BJP's spectacular victory in 2014 polls was mainly due to stunning victory in 10 states of the Hindi heartland - Uttar Pradesh, Bihar, Chhattisgarh, Delhi, Himachal Pradesh, Haryana, Jharkhand, Madhya Pradesh, Rajasthan and Uttarakhand where it won 190 of the total 225 seats. This tally may come down this time. The victory in Uttar Pradesh was spectacular in the sense, BJP alone won 71 seats and its allay Apna Dal 2 seats.

The Samajwadi Party (SP) got 5 seats, Congress 2 seats and Bahujan Samaj Party (BSP) scored nil. However this time three caste-based parties SP, BSP and Rashritya Lok Dal (RLD) have formed an alliance to defeat BJP. This alliance is likely to have support of the minority community. The Congress, however, is contesting alone.

In UP in the last 2014 polls BJP got 42.3 per cent votes, while SP, BSP and RLD together polled 42.5 per cent votes.  Considering the past figures and pooling of votes by the SP-BSP-RLD alliance it can be said that in the current election, BJP's tally in UP may drastically come down to 40 odd seats.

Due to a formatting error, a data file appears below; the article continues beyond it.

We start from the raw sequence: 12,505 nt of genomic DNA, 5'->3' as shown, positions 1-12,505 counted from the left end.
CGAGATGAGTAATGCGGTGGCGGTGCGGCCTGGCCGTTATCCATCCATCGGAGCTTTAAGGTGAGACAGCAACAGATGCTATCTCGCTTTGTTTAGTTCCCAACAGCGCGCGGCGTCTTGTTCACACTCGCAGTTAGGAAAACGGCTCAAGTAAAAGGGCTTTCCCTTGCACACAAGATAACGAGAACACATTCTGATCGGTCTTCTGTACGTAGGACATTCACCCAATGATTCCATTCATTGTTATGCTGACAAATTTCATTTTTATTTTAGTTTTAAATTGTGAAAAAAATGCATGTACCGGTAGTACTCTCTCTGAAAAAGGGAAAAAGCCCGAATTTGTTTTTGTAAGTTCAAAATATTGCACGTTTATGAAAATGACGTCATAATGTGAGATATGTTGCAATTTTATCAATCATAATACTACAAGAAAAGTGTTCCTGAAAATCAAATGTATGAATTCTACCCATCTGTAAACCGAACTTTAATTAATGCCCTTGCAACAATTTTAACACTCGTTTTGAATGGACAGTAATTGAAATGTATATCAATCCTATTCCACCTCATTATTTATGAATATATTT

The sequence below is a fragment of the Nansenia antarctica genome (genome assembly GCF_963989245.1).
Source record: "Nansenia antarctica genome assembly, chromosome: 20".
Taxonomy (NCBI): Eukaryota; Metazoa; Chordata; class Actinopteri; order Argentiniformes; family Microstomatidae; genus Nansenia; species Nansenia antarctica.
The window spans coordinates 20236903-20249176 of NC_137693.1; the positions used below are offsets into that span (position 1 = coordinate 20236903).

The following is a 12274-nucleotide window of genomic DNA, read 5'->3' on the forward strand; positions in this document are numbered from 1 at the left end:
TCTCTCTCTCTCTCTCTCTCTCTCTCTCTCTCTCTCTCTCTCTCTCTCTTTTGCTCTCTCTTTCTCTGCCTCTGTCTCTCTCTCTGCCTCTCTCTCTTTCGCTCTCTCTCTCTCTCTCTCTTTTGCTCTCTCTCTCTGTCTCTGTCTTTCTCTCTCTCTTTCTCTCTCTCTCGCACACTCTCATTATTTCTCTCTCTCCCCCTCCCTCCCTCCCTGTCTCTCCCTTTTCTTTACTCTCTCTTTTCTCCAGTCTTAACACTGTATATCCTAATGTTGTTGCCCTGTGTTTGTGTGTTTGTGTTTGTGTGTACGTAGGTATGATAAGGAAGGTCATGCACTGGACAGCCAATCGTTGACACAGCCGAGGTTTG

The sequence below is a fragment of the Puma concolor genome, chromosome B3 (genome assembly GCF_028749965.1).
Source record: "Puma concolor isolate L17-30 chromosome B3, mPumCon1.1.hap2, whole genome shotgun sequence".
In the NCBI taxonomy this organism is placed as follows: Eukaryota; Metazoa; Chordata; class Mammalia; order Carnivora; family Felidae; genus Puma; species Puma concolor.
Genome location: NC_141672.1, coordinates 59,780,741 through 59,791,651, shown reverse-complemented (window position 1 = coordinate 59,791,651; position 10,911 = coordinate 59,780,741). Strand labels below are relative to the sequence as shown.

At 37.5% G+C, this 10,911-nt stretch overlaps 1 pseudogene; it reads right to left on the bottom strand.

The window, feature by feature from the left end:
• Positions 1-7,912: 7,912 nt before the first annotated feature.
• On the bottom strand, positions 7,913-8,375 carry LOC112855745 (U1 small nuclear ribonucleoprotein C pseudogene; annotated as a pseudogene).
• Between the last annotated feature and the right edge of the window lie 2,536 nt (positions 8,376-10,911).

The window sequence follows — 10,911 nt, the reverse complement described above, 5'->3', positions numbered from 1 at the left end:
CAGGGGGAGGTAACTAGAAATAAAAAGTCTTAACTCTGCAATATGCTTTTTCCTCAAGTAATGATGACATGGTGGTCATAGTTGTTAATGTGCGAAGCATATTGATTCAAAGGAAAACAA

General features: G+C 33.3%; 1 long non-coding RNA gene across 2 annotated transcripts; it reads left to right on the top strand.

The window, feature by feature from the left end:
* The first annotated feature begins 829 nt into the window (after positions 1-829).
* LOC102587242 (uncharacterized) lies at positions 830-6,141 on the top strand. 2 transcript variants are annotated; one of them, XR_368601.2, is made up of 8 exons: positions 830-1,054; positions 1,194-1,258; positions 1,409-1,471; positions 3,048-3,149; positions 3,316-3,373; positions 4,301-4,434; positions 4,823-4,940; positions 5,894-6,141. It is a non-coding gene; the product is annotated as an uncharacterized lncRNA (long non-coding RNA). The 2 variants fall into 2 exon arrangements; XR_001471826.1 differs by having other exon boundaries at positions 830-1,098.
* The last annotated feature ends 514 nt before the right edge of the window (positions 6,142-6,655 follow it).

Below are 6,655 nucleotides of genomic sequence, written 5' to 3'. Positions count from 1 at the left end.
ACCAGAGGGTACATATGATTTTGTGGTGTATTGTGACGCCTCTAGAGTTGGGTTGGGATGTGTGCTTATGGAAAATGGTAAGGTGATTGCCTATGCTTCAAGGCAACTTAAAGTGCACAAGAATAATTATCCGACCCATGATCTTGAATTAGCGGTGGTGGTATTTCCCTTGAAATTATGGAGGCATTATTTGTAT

The BJP may lose 40 to 50 seats in Hindi heartland. It is expected to minimise this loss with new gains from states like West Bengal, Odisha, north-east India and from southern parts of the country. In this situation BJP's total tally will come down to about 240 seats in the current elections from 282 in 2014 polls.

The National Democratic Alliance (NDA) led by BJP will need co-opt other parties to get the magic figure of 272 to make Narendra Modi as prime minister. In such a case this is a possibility. Marketing of Modi image as a "strong man" who can protect country's sovereignty and disunity among the opposition forces has created a public perception that there can be no alternative to Modi. This situation is likely to favour his return as prime minister.


 The writer is a senior columnist
based in Delhi, India